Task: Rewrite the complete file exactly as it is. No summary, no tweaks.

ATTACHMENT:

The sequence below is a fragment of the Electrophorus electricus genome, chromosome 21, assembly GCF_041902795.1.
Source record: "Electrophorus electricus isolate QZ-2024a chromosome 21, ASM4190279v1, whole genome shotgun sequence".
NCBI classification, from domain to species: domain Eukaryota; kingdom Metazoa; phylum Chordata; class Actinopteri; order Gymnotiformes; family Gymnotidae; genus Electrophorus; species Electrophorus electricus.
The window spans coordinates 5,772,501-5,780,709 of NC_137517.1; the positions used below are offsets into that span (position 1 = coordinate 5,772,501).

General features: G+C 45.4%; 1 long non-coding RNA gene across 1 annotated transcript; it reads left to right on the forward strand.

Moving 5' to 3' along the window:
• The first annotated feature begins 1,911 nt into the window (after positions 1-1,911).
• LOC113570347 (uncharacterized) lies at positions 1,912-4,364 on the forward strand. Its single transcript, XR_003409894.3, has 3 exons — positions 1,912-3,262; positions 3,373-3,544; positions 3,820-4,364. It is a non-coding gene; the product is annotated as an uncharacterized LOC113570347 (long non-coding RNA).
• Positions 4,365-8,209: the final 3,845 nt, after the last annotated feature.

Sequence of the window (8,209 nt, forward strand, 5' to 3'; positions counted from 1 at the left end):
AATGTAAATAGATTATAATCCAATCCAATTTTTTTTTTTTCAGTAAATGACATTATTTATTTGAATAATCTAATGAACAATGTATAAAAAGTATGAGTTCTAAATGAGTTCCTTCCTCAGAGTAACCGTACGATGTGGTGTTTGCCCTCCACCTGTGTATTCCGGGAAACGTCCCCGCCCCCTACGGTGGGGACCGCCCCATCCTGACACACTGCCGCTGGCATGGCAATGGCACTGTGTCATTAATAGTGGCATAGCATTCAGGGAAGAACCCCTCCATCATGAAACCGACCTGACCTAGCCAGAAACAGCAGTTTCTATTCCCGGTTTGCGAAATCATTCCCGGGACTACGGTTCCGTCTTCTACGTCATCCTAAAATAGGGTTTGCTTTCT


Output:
The sequence below is a fragment of the Electrophorus electricus genome, chromosome 21, assembly GCF_041902795.1.
Source record: "Electrophorus electricus isolate QZ-2024a chromosome 21, ASM4190279v1, whole genome shotgun sequence".
NCBI classification, from domain to species: domain Eukaryota; kingdom Metazoa; phylum Chordata; class Actinopteri; order Gymnotiformes; family Gymnotidae; genus Electrophorus; species Electrophorus electricus.
The window spans coordinates 5,772,501-5,780,709 of NC_137517.1; the positions used below are offsets into that span (position 1 = coordinate 5,772,501).

General features: G+C 45.4%; 1 long non-coding RNA gene across 1 annotated transcript; it reads left to right on the forward strand.

Moving 5' to 3' along the window:
• The first annotated feature begins 1,911 nt into the window (after positions 1-1,911).
• LOC113570347 (uncharacterized) lies at positions 1,912-4,364 on the forward strand. Its single transcript, XR_003409894.3, has 3 exons — positions 1,912-3,262; positions 3,373-3,544; positions 3,820-4,364. It is a non-coding gene; the product is annotated as an uncharacterized LOC113570347 (long non-coding RNA).
• Positions 4,365-8,209: the final 3,845 nt, after the last annotated feature.

Sequence of the window (8,209 nt, forward strand, 5' to 3'; positions counted from 1 at the left end):
AATGTAAATAGATTATAATCCAATCCAATTTTTTTTTTTTCAGTAAATGACATTATTTATTTGAATAATCTAATGAACAATGTATAAAAAGTATGAGTTCTAAATGAGTTCCTTCCTCAGAGTAACCGTACGATGTGGTGTTTGCCCTCCACCTGTGTATTCCGGGAAACGTCCCCGCCCCCTACGGTGGGGACCGCCCCATCCTGACACACTGCCGCTGGCATGGCAATGGCACTGTGTCATTAATAGTGGCATAGCATTCAGGGAAGAACCCCTCCATCATGAAACCGACCTGACCTAGCCAGAAACAGCAGTTTCTATTCCCGGTTTGCGAAATCATTCCCGGGACTACGGTTCCGTCTTCTACGTCATCCTAAAATAGGGTTTGCTTTCT